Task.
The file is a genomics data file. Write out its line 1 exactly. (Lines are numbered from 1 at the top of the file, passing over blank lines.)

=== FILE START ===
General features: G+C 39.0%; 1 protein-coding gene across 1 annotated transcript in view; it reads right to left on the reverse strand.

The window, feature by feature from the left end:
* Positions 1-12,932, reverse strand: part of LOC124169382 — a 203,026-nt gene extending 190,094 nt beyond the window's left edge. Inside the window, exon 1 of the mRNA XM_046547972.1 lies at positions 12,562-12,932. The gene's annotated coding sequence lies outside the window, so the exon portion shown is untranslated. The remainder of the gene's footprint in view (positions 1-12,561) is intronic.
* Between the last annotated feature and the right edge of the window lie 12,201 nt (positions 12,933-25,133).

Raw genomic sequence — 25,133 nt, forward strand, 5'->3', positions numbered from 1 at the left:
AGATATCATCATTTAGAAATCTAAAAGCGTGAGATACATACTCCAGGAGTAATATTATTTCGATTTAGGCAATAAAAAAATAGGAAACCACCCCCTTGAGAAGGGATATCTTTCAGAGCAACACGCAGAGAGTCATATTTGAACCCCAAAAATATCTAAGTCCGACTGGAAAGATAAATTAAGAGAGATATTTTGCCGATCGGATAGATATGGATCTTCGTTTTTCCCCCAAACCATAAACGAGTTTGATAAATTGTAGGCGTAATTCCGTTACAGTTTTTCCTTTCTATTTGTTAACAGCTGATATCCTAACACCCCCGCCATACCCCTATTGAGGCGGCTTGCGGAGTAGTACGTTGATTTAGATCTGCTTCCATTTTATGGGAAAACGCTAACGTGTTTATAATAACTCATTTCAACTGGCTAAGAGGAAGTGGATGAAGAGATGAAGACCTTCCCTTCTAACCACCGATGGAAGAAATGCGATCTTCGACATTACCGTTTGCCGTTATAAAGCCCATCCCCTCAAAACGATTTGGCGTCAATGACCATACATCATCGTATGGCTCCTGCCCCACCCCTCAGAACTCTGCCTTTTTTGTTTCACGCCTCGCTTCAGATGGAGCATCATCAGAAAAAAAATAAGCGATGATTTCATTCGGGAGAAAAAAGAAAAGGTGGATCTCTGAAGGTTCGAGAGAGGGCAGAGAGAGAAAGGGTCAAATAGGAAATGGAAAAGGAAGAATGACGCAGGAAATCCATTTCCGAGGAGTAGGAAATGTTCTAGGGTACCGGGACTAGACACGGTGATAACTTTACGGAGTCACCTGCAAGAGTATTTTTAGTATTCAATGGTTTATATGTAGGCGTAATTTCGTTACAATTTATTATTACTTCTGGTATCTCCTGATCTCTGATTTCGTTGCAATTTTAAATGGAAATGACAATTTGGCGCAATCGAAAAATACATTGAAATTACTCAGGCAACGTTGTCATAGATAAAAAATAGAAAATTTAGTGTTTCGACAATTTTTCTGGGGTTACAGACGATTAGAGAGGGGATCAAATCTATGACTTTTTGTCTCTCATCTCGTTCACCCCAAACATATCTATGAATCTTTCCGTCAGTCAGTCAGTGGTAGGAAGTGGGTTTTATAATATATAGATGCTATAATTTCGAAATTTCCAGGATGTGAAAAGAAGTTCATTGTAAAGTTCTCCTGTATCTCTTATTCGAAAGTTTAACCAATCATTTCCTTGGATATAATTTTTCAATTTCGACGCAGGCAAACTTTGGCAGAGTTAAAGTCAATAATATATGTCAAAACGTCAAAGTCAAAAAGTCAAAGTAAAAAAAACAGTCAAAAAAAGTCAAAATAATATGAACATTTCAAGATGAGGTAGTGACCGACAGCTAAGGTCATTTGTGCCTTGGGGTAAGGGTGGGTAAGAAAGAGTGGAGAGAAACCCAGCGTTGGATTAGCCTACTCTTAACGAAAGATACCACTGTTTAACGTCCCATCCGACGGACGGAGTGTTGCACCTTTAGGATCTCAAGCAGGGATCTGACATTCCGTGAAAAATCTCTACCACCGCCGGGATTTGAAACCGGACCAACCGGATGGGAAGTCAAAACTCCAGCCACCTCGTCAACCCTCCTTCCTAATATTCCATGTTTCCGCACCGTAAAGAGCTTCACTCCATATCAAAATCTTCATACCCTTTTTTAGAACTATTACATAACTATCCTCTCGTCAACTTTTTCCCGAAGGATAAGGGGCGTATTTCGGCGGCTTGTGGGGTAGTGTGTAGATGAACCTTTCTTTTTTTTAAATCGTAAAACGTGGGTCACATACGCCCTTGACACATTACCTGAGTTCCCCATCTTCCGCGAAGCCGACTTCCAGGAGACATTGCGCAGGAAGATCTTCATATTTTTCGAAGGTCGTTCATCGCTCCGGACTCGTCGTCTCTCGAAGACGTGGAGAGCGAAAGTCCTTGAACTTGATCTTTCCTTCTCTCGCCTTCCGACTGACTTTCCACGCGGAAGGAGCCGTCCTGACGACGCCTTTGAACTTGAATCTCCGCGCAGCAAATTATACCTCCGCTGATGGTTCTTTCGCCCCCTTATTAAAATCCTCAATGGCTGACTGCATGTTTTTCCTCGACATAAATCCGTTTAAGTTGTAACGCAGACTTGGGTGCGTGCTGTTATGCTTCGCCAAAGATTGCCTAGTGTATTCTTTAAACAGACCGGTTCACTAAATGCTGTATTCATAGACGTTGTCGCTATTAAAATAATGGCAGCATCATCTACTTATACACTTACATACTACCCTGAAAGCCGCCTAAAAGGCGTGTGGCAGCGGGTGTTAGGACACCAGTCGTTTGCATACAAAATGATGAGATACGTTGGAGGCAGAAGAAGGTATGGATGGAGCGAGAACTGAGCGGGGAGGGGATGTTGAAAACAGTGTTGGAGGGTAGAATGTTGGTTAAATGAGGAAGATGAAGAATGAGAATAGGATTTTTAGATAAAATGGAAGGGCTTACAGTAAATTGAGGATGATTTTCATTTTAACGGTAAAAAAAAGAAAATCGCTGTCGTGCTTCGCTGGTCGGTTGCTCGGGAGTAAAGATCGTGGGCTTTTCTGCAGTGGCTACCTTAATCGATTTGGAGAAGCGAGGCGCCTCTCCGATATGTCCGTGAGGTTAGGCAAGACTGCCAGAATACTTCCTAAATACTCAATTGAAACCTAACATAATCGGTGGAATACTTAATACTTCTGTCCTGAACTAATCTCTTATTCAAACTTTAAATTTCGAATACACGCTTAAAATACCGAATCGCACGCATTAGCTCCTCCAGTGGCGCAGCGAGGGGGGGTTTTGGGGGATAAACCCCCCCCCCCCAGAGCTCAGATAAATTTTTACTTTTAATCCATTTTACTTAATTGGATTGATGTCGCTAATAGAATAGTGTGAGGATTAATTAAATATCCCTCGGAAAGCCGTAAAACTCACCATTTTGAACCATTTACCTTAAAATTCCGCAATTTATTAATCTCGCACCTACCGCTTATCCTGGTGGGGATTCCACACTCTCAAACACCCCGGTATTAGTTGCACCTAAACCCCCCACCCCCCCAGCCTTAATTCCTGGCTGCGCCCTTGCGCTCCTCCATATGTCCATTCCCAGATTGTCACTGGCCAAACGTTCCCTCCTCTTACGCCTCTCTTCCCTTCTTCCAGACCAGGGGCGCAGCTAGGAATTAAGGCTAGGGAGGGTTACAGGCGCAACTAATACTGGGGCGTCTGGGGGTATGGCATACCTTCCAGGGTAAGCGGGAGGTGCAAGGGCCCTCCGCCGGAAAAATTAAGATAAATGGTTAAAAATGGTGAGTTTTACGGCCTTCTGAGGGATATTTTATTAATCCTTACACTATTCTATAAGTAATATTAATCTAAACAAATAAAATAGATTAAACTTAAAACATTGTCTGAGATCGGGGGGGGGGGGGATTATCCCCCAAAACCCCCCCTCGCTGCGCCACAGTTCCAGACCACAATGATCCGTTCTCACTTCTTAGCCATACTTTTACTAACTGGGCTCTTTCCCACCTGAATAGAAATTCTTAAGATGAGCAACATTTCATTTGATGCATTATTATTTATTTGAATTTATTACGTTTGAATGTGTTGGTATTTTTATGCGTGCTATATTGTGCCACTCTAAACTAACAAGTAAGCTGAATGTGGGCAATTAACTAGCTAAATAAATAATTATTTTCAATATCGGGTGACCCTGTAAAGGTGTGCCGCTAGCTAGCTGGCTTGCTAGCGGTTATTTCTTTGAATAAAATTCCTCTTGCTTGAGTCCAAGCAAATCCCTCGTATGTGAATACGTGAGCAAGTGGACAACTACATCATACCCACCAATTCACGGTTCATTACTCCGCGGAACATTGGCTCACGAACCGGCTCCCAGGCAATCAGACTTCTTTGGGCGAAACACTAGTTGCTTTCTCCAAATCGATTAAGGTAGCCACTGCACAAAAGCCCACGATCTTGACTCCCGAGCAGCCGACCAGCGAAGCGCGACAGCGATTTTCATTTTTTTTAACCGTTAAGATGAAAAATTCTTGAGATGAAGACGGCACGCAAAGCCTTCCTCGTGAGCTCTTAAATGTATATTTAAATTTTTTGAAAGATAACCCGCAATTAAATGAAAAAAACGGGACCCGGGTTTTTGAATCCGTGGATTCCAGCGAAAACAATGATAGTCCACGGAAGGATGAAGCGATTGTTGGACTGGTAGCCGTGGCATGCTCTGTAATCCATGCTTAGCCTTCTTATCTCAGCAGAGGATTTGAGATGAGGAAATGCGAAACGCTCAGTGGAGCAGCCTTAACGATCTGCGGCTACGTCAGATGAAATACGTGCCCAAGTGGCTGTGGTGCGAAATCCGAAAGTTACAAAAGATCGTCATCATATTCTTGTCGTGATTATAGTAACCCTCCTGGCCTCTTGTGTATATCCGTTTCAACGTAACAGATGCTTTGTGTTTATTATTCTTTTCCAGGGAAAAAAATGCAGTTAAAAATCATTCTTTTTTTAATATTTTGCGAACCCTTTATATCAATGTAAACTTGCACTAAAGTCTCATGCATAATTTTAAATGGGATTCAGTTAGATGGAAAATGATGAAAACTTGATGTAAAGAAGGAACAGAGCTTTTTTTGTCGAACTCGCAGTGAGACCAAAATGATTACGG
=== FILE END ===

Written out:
General features: G+C 39.0%; 1 protein-coding gene across 1 annotated transcript in view; it reads right to left on the reverse strand.